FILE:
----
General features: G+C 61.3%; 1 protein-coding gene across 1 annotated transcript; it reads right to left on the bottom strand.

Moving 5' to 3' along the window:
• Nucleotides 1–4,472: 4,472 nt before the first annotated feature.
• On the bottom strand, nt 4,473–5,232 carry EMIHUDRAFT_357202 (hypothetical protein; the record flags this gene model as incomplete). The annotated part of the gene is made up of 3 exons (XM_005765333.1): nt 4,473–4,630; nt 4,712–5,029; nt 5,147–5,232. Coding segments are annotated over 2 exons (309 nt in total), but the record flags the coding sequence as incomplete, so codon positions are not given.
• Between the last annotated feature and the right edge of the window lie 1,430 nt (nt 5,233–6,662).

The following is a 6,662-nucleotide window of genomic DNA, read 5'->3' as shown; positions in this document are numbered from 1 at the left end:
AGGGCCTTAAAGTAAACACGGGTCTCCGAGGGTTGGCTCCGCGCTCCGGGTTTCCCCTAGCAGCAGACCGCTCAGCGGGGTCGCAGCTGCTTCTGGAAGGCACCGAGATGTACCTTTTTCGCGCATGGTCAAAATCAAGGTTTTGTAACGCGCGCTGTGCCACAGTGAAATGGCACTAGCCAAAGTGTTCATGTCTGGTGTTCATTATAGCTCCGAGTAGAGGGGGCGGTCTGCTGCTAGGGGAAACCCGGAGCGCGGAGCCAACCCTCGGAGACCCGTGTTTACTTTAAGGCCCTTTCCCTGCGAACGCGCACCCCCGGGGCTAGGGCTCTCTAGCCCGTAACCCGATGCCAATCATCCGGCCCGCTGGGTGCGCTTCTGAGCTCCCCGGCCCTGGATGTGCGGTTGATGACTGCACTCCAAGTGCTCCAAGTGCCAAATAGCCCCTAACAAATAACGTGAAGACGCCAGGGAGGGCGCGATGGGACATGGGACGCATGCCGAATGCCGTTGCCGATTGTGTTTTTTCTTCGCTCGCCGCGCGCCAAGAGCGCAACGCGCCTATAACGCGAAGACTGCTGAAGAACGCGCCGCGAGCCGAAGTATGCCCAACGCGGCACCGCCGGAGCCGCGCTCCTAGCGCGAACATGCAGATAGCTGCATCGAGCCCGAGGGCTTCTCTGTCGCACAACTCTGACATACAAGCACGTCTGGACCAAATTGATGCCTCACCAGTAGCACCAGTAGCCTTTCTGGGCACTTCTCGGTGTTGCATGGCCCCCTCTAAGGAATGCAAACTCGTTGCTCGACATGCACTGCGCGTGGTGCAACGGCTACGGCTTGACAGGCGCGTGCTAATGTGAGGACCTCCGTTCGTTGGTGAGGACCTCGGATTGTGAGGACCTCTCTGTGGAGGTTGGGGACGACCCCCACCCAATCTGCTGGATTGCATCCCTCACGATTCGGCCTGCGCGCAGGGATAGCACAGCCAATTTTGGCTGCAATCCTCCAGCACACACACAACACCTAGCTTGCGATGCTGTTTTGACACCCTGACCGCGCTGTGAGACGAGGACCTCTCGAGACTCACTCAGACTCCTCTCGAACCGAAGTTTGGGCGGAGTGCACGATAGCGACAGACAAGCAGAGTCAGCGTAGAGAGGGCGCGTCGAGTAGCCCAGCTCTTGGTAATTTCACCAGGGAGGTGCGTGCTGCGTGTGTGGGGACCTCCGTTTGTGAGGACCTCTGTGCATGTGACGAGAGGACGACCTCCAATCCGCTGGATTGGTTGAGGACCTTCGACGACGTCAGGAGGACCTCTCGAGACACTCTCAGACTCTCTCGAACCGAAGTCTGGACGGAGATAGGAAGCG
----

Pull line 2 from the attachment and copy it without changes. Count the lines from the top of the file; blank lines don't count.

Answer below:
Moving 5' to 3' along the window: